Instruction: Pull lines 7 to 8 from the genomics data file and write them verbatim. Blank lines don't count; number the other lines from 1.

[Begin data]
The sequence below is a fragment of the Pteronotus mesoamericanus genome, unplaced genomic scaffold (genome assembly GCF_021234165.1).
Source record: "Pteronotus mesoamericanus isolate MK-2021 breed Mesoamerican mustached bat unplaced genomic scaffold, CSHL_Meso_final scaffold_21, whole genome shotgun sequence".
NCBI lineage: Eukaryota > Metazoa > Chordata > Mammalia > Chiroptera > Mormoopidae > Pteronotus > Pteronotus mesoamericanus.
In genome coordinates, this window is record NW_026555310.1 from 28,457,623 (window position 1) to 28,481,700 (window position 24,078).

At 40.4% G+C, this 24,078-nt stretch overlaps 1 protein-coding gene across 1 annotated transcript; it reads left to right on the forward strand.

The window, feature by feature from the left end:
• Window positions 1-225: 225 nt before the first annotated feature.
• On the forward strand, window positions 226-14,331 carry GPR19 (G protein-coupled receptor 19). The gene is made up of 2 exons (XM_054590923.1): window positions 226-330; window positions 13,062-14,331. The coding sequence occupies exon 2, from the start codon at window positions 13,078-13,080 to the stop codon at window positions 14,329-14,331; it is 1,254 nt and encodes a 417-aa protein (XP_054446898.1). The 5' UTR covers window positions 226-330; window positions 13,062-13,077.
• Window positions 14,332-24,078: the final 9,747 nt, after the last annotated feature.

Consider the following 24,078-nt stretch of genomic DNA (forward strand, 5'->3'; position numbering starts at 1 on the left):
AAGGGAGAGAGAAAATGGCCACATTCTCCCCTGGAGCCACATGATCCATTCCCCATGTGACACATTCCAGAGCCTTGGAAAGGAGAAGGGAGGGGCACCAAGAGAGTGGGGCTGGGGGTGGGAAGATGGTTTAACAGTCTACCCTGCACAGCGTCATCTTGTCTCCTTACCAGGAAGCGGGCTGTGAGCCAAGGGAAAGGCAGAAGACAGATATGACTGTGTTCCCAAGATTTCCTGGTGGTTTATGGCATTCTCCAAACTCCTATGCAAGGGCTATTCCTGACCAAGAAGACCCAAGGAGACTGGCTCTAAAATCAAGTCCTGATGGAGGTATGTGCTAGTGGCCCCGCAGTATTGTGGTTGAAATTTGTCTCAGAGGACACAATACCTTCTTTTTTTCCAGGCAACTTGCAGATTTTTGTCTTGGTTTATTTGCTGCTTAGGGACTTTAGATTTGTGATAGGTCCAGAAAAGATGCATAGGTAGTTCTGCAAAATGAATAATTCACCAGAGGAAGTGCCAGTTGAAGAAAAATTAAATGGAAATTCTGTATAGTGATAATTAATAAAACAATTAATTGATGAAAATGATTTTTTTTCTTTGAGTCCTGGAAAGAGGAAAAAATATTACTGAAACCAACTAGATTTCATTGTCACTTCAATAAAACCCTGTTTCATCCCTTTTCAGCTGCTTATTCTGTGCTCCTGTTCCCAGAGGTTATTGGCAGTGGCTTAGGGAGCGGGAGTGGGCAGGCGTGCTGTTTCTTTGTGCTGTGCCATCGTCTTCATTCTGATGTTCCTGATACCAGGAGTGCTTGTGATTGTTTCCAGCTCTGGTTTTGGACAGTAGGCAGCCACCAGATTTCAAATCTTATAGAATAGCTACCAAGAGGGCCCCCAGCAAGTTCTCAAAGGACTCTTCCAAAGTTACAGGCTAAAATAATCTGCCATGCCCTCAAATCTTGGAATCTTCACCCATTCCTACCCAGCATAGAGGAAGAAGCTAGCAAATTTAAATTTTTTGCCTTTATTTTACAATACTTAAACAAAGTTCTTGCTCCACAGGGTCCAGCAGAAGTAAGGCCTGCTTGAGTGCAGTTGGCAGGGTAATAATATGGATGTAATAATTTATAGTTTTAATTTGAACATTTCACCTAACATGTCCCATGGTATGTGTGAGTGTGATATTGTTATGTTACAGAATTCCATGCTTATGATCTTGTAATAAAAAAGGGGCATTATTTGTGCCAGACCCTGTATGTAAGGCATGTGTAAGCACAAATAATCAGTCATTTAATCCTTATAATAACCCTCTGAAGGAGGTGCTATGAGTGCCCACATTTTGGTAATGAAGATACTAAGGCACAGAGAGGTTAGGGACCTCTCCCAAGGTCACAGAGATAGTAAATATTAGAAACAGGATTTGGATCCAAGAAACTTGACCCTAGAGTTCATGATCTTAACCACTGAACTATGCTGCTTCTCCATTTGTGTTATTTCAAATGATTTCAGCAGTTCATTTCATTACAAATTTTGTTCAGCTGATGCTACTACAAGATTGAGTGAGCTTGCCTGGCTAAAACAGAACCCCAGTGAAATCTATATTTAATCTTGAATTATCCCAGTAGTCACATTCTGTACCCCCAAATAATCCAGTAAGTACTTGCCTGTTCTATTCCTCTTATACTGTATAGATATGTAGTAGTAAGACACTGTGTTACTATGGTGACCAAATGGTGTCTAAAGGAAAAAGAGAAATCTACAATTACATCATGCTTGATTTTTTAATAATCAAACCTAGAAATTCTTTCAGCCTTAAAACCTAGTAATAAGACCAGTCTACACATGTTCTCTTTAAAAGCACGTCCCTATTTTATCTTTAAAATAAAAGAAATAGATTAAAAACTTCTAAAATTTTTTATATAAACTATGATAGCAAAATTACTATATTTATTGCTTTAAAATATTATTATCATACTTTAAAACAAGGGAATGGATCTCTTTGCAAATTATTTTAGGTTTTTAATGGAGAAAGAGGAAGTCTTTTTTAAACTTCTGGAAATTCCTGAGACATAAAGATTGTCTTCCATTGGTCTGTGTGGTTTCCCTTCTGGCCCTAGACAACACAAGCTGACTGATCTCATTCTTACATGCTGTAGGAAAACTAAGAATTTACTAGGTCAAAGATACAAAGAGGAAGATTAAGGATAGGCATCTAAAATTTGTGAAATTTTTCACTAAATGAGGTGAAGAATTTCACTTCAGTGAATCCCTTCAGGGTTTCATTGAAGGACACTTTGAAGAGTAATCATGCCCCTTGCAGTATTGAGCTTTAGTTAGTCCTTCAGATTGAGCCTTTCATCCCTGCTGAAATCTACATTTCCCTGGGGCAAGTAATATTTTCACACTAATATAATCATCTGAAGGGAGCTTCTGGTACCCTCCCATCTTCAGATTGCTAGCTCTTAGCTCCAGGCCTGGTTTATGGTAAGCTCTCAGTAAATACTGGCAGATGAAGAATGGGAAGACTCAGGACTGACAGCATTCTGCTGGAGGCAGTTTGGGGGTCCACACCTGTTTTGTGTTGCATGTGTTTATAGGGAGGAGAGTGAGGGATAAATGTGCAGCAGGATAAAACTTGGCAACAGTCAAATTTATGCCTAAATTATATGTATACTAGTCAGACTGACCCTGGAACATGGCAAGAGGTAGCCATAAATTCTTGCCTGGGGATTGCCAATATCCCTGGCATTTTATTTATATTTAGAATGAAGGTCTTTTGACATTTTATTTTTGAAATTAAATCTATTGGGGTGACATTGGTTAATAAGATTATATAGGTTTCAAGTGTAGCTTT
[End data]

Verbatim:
• Window positions 1-225: 225 nt before the first annotated feature.
• On the forward strand, window positions 226-14,331 carry GPR19 (G protein-coupled receptor 19). The gene is made up of 2 exons (XM_054590923.1): window positions 226-330; window positions 13,062-14,331. The coding sequence occupies exon 2, from the start codon at window positions 13,078-13,080 to the stop codon at window positions 14,329-14,331; it is 1,254 nt and encodes a 417-aa protein (XP_054446898.1). The 5' UTR covers window positions 226-330; window positions 13,062-13,077.